I'm a recreational tea nerd so this article is just a brief overview that is meant to inspire further exploration. I find the best way to discover the different cultivars is to look them up each time you try a new one. What better way to learn than to taste your way through them all? One of my favorite things about tea is that it's a never ending rabbit hole. It's impossible to try them all, which means that I'll never get bored.

Additional Resources

Friday, January 15, 2016

Friday Round Up: January 10th - January 16th

Green Tea Soba with Nori Pesto
+Bonnie Eng, tea chef extraordinaire, made me super hungry with this post. I'm a sucker for pesto. Add matcha and I'm hooked!

Blog Anniversary Giveaway
A big congratulations is in order because +Charissa Gascho celebrated her three year blog anniversary this week. Make sure that you enter her giveaway for a chance to win adorable kitty mugs.

Sara's Tea Caddie White Leaf Sencha
+Ricardo Caicedo reviewed a fascinating sencha tea that I have not seen in many places. I couldn't help but think of Anji Bai Cha while I was reading his post. He puts a lot of effort into researching cultivars, making My Japanese Green Tea one of my go tos for information.

Stepstone to the Way of Tea
BeauTeaFully posted a short and sweet intro to Chanoyu this week. I loved learning about Reika's personal journey with tea and studying the Japanese tea ceremony.

Resolutions for 2016 + Teavana's Wellness Teas Review
+Georgia SS is starting off the year on a great foot. I love her resolution to send handwritten letters to friends. It's one that I'm inspired to start myself too!

Wednesday, January 13, 2016

Jalam Teas Naka Unfermented Puerh

Country of Origin: China
Leaf Appearance: varied greens and browns, compressed
Ingredients: puerh tea
Steep time: 30 seconds
Water Temperature: 212 degrees
Preparation Method: porcelain gaiwan
Liquor: gold

I find myself craving puerh more and more lately, mostly because I just don't have as much time to indulge in it as I used to. There's a few regions in Yunnan that I would call favorites. Yiwu is one of them and Naka would be another. It's nice to see a company not making outrageous claims about the age of the trees that their tea comes from. There's nothing wrong with 30 year old trees and I really appreciate +JalamTeas's honesty when it comes to that. This particular tea packed a bit of a punch. It was harvested in Autumn of 2013 so it has had some time to settle down. Although it was a fairly astringent and somewhat drying, I never found it unpleasant. I have a fairly high tolerance for that sort of thing so if you're more sensitive, I'd suggest going for shorter brew times and less leaf (I used 8g). The initial bite of the first few infusions gave way to really nice floral and mineral notes. Peaches and honey even made brief appearances from time to time, especially if I inhaled through my mouth after taking a sip. I made it through at least ten consecutive infusions before throwing in the towel. One of the important marks of a good tea is when it lingers in my palate for a long time after I've finished drinking it. This one was still with me while I took a short walk to visit my mom. That's always a good sign. My friend +Jo J gifted me a beautiful puerh storage bag that she purchased on her trip to Taiwan. I've stowed the rest of this cake in it for aging and will look forward to trying it again in the future.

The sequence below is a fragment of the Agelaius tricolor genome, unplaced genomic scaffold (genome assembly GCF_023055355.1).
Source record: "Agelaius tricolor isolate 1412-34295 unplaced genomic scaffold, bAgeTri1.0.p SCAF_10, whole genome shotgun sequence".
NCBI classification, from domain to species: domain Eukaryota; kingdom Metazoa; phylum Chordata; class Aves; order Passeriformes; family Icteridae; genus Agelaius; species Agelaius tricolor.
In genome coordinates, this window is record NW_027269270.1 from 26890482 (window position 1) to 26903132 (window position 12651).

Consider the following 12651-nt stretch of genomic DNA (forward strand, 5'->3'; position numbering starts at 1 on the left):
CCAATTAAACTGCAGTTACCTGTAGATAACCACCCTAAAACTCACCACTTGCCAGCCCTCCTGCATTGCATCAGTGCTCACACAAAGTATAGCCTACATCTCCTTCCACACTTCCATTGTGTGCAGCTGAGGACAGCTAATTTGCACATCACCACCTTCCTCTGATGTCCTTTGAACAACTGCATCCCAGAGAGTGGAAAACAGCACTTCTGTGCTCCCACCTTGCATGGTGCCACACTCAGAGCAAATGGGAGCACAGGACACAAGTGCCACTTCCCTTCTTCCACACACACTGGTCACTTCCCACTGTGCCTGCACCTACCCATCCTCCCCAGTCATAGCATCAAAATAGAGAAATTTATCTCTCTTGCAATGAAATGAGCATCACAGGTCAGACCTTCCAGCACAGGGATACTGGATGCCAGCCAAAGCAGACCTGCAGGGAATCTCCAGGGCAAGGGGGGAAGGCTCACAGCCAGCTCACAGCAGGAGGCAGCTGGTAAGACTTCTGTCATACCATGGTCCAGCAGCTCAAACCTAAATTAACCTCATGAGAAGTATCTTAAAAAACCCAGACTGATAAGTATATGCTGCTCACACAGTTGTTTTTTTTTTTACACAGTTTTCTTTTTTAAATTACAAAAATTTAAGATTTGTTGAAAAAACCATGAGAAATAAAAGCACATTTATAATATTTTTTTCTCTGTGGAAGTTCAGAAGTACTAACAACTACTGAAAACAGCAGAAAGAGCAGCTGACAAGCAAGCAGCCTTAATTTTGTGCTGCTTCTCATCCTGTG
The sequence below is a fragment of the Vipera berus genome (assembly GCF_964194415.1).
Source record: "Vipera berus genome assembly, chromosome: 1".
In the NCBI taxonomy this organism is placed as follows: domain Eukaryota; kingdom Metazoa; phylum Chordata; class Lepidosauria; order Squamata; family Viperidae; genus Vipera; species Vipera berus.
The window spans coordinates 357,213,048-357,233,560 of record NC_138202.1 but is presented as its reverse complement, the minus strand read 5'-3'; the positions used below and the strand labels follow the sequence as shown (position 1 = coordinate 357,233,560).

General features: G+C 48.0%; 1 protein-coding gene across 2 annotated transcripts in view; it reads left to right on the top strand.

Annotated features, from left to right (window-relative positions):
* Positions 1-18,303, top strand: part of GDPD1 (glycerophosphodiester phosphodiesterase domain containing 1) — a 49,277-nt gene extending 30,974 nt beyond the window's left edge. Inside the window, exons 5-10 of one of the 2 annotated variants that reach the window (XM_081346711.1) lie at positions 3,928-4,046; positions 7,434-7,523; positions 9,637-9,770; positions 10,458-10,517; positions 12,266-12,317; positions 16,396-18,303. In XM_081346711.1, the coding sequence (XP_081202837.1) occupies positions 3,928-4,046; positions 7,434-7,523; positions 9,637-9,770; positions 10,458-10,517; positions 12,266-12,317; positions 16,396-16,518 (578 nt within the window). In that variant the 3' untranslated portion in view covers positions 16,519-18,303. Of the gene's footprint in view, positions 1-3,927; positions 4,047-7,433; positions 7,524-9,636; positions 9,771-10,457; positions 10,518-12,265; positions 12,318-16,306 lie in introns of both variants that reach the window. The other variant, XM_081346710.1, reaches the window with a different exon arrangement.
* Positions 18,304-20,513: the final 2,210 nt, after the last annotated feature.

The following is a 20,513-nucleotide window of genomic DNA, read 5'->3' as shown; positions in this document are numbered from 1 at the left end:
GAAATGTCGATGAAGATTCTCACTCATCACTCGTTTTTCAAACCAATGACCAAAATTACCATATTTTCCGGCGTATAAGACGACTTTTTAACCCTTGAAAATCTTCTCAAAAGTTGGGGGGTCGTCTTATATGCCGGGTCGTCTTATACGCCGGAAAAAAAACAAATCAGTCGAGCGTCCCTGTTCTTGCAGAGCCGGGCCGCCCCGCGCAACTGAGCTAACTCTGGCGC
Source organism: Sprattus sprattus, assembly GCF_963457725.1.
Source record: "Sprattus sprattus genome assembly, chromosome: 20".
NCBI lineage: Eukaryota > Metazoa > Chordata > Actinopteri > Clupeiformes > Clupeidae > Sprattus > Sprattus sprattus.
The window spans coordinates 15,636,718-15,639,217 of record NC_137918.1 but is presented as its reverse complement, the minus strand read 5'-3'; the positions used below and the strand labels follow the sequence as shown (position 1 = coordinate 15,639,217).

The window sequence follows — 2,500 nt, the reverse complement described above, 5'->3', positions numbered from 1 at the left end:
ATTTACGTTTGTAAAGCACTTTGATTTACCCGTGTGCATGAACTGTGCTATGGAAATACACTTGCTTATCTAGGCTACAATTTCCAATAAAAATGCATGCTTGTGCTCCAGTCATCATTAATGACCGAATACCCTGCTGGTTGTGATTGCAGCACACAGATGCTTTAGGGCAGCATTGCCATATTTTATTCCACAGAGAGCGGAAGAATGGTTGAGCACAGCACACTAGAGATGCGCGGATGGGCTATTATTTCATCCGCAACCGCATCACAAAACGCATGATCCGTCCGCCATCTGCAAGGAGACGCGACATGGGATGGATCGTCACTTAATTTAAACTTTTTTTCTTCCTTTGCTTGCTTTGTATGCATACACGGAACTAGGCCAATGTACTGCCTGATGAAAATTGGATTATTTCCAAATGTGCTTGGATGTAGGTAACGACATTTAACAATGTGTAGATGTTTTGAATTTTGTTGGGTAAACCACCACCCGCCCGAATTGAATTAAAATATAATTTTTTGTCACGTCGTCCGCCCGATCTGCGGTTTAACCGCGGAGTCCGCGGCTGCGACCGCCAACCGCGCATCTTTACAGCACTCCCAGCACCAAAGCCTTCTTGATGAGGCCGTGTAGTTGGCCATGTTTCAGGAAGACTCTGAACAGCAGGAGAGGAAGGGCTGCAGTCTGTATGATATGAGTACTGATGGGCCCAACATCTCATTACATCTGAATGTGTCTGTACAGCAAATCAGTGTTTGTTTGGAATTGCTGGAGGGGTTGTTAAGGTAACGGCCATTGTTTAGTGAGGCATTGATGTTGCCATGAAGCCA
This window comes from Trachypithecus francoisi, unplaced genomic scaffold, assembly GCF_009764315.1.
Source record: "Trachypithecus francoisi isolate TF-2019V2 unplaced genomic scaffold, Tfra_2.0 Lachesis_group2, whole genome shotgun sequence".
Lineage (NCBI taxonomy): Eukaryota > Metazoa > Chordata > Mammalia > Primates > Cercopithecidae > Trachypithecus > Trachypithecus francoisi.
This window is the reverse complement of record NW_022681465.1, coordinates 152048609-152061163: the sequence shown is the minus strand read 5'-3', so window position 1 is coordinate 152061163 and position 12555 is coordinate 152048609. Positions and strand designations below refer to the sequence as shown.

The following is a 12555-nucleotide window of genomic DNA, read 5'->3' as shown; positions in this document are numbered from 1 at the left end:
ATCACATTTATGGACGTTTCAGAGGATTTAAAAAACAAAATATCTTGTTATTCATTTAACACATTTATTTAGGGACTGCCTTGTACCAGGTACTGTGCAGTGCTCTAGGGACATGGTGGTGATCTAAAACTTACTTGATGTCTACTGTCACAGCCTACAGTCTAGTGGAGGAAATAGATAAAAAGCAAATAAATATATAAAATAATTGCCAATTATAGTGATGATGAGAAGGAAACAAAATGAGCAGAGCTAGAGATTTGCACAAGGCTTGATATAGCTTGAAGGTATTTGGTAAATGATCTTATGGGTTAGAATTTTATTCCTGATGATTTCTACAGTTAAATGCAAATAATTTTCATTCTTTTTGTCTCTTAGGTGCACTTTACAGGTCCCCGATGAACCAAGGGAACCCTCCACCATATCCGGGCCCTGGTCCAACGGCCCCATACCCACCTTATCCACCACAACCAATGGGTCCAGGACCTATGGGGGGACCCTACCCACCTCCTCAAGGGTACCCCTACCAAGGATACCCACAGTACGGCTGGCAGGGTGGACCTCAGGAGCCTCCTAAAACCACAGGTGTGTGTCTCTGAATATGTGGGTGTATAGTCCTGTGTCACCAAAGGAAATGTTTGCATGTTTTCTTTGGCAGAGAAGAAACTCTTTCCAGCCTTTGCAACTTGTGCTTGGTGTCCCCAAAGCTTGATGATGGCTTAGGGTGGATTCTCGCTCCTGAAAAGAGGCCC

Naka Unfermented Puerh provided by Jalam Teas.

Monday, January 11, 2016

My Top 10 Blog Posts of 2015

Last week I shared a list of My Top 10 Most Popular Tea Reviews of 2015. I've got to admit that it made me smile to see that the majority of my top posts weren't tea reviews at all. A lot of time and energy goes into everything that I do here. I don't know everything that there is to know about tea but I do my best to share what I can with my readers. It's nice to know that these posts actually do get noticed, especially when it comes to search engine traffic.I always hope that I'm able to steer some wayward tea-searching souls in the right direction.
  1. Why Tea Education is Broken and What We Can Learn from the World of Wine
  2. 8 Things You Should Do Before Starting a Tea Business
  3. 4 Reasons Why Your Green Tea Tastes Bad and How to Fix It
  4. Guinness World Records of Tea
  5. Just Say No to Tea Snobbery
  6. How to Get Started with Tea - Buying Your Tea
  7. How to Get Started with Tea - Tools of the Trade
  8. How to Get Started with Tea - Drink Lots of It
  9. How I Keep My House Smelling Like Tea
  10. How to Get Started with Tea - Don't Sweat the Small Stuff
As always, I'd like to thank each and every one of you for reading. Tea is one of the most consumed beverages around the world but we still have so much to learn and discover about it. I never would have gone this far down the rabbit hole if it weren't for my readers. Your encouragement and support means the world!

Friday, January 8, 2016

Friday Round Up: January 3rd - January 9th

I must apologize for the late round up this week. My work schedule hasn't been super cooperative even with scaling back my posting frequency. Sorry about that folks!

Teaware.House Teaware Review
White2Tea, one of my favorite puerh vendors, recently launched a new teaware sister site. I lived vicariously through +Charissa Gascho's post while waiting for my own goodies to arrive. How could Oolong Owl not pick up a super cute owl tea pet?

China Ching Cha Chinese Teahouse in Georgetown, Washington DC
I think every tea lover has a running mental list of places we'd like to visit. Ching Ching Cha has definitely been on mine for a while. +Georgia SS does a great job of describing her experience there. Now I'm looking forward to the food as much as the tea!

The Six Basic Types of Tea and How to Brew Them
Mel Had Tea put together a great little tutorial post on brewing tea this week. If you're just getting started on your journey with the leaf, this link is an awesome place to get down the basics!